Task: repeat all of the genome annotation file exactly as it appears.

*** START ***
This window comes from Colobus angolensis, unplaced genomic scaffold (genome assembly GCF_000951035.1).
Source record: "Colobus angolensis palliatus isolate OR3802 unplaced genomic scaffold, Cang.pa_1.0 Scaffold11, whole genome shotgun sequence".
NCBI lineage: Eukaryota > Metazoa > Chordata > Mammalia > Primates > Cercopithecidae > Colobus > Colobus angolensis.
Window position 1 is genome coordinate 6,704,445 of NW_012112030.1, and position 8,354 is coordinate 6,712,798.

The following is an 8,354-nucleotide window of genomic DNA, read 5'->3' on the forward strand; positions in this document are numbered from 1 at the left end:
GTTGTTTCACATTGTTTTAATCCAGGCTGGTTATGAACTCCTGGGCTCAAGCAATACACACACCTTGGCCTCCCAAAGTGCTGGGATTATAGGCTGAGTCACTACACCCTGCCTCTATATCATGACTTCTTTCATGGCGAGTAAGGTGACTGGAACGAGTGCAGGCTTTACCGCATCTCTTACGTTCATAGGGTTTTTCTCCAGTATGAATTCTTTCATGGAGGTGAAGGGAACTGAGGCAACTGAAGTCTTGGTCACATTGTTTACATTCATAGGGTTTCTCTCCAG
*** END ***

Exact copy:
This window comes from Colobus angolensis, unplaced genomic scaffold (genome assembly GCF_000951035.1).
Source record: "Colobus angolensis palliatus isolate OR3802 unplaced genomic scaffold, Cang.pa_1.0 Scaffold11, whole genome shotgun sequence".
NCBI lineage: Eukaryota > Metazoa > Chordata > Mammalia > Primates > Cercopithecidae > Colobus > Colobus angolensis.
Window position 1 is genome coordinate 6,704,445 of NW_012112030.1, and position 8,354 is coordinate 6,712,798.

The following is an 8,354-nucleotide window of genomic DNA, read 5'->3' on the forward strand; positions in this document are numbered from 1 at the left end:
GTTGTTTCACATTGTTTTAATCCAGGCTGGTTATGAACTCCTGGGCTCAAGCAATACACACACCTTGGCCTCCCAAAGTGCTGGGATTATAGGCTGAGTCACTACACCCTGCCTCTATATCATGACTTCTTTCATGGCGAGTAAGGTGACTGGAACGAGTGCAGGCTTTACCGCATCTCTTACGTTCATAGGGTTTTTCTCCAGTATGAATTCTTTCATGGAGGTGAAGGGAACTGAGGCAACTGAAGTCTTGGTCACATTGTTTACATTCATAGGGTTTCTCTCCAG